Media metrics powerhouse Nielsen Research spends a great deal of time analyzing TV ratings and buying habits, but the company has also kept its eye on the federal government's Cash-for-Clunkers initiative. New data reveals some interesting insights about the program and its effect on the public.
As we all know, Cash-for-Clunkers has generated a lot of chatter on the web, and Nielsen shows a spike in negative buzz following the launch of the program. Prior to the start date, more of the chatter was positive: about 10.5% of the total, compared to 7.9% negative commentary. An additional 10.7% consisted of writers discussing the vehicle they intended to purchase. The remaining 70.9% was presumably neutral, including general news reportage about the program.
After the program launched, positive chatter remained fairly steady at 10.7%, while negative talk jumped to 10.1%. Those considering buying a vehicle quieted down, making up only 7.1% of the dialogue. Since Congress added a $2 billion dollar extension to the $1 billion initially allotted to the program, those on the pro and con sides have been running neck and neck at 11.4%, while those mulling a purchase have slipped to 6.1%.
What this says to us is that despite Cash-for-Clunkers' runaway success, its bumpy implementation gave critics more fodder for their arguments. Before the program began, naysayers could only complain about the concept behind it, but after seeing Cash-for-Clunkers in practice, they had many more shortcomings to point out -- not least of which were confusing details about program eligibility and lagging payments to dealerships. Meanwhile, people who were predisposed to like the program chatted at about the same level throughout. No surprises there: critics typically generate more buzz than supporters in these instances. After all, if there's no conflict, there's not much of a story.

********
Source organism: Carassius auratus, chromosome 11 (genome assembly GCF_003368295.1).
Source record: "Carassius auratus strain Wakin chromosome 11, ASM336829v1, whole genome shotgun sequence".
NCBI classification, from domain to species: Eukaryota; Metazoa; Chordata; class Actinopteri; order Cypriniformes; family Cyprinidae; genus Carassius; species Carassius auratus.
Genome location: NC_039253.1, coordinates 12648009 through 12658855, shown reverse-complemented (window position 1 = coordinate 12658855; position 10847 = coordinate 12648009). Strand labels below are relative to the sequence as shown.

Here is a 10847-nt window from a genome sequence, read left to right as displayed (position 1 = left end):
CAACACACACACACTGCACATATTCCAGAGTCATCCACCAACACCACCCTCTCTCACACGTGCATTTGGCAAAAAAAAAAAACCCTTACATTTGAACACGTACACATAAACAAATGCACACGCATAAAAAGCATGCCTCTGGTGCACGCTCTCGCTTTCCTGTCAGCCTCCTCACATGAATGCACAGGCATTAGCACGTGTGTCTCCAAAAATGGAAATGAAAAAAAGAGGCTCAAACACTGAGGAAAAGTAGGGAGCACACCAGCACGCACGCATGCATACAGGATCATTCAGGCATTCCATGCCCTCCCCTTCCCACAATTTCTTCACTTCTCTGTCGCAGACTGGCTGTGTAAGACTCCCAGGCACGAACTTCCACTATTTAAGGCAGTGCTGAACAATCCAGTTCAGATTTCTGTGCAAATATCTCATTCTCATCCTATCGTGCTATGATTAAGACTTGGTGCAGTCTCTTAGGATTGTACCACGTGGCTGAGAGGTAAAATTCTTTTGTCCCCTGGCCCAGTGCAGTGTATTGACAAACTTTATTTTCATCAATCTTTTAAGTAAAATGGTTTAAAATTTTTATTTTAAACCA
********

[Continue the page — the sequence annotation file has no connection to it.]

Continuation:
Nielsen also discovered that the Cars.gov website saw huge traffic after the start of Cash-for-Clunkers, jumping from 287,000 visitors in June to 2.4 million in July. Interestingly, the most likely site visitors fell in the 35-to-49 year old demographic and made over $100,000 per year. This is consistent with some early criticism that said lower-income buyers -- the kind most likely to own Clunkers-eligible vehicles -- wouldn't benefit from the program as much as wealthier individuals. Of course Nielsen's data only details website visitors, not program participants, so factors like web access in lower-income households would have to be taken into account before making any official pronouncements. We'll have a clearer idea of the data after the dust settles following Monday's shutdown of the program.